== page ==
Earlier this week security researchers disclosed a SSL/TLS vulnerability dubbed the FREAK – “Factoring attack on RSA Export Keys” – attack. This flaw enables an attacker to conduct a man-in-the-middle attack between vulnerable clients and servers, allowing him or her to eavesdrop on and/or inject malicious payloads into supposedly secure communications.
What Is FREAK?
Back in the 1990s, U.S. government policy forbade the export of strong encryption and required that weaker “export-grade” products be shipped to non-U.S. customers. Although this restriction was lifted in the late 1990s, support for weaker encryption keys is still baked into many software products, and it has been shown that these weaker keys can be cracked in a matter of hours with the technology available today.
The combination of the ubiquity of weak keys and the behavior of many clients and servers to accept weak keys makes it possible for an attacker to impersonate a trusted web site or service. The attacker can then take control of all information passing back and forth between the user and the real destination, with neither realizing that it is happening. Scary, right?
Mitigating Against FREAK
First of all, you need to find out if your site is vulnerable. You can check whether or not a site is affected by using the SSL Freak Check site.
If your site is among the more than 5 million sites that are susceptible to this vulnerability, the best way to protect against FREAK is to disable support for any export-grade cipher suites in software that uses SSL/TLS. This includes web browsers, web servers, and any application or utility that calls a remote service over SSL/TLS. For web servers, this means explicitly forbidding the use of RSA export cipher suites in the web server configuration. Mozilla has published some guidelines as well as a SSL Configuration Generator that you can use to generate safe configurations for several common web servers.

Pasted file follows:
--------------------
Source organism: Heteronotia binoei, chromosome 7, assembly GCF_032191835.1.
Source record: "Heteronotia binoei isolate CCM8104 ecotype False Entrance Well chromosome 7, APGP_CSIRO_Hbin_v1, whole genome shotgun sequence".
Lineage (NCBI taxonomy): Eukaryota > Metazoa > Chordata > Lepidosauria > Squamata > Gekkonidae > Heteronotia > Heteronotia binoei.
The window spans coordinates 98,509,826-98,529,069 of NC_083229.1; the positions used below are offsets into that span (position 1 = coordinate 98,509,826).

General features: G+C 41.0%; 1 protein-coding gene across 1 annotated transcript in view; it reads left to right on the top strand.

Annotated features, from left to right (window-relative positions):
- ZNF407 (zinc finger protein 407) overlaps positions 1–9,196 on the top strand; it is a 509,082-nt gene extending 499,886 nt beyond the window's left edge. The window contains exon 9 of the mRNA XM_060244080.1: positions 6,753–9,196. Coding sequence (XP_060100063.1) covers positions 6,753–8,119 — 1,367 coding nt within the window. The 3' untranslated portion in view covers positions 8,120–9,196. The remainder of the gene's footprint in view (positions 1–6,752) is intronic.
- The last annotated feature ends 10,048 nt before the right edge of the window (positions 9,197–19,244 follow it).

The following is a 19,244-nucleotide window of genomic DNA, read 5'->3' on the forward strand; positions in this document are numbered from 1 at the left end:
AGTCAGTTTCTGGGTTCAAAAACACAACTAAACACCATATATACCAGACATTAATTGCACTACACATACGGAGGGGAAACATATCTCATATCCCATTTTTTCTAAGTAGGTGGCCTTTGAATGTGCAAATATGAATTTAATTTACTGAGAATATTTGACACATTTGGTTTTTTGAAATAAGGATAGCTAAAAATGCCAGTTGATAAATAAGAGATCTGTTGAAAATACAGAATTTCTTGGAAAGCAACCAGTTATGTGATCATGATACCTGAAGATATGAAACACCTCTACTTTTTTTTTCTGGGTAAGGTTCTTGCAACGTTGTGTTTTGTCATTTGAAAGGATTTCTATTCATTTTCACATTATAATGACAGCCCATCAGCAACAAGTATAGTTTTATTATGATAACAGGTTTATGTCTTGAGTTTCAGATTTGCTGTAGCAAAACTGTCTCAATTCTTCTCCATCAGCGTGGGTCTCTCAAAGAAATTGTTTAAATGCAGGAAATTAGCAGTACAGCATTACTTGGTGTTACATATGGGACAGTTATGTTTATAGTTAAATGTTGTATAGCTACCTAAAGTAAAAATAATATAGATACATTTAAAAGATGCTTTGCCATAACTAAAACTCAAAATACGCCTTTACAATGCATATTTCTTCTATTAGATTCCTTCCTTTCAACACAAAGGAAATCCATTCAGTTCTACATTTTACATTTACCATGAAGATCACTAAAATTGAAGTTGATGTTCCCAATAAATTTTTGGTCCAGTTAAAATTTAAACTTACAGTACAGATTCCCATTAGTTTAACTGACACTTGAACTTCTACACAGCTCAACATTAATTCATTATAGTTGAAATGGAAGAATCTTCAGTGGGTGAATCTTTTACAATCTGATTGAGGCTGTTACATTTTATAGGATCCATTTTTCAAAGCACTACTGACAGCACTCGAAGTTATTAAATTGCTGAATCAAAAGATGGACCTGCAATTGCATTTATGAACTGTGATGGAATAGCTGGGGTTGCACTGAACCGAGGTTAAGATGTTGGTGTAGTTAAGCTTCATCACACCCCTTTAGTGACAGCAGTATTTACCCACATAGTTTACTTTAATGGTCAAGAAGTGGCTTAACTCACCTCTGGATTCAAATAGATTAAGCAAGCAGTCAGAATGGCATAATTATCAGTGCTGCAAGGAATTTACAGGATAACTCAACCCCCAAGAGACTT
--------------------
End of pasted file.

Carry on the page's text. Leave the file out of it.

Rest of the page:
Spark::red also recommends that administrators check their site’s overall SSL/TLS posture periodically using Qualys SSL Labs’ SSL Server Test.
Most of Spark::red’s clients are behind a Content Delivery Network (CDN) such as CloudFlare or Akamai. CloudFlare is already set up to disallow weak cipher suites. Akamai is working to address the issue.
Many of Spark::red’s clients are already secured at origin as well. We are working with those who aren’t to move away from allowing export-grade communications between their CDN and origin in order to provide an added layer of protection.
Note that hardening your list of supported cipher suites does not require new SSL certificates to be created!
At Spark::red, we take our clients’ information security seriously. Need help with securing your Oracle Commerce site? Contact us with any questions.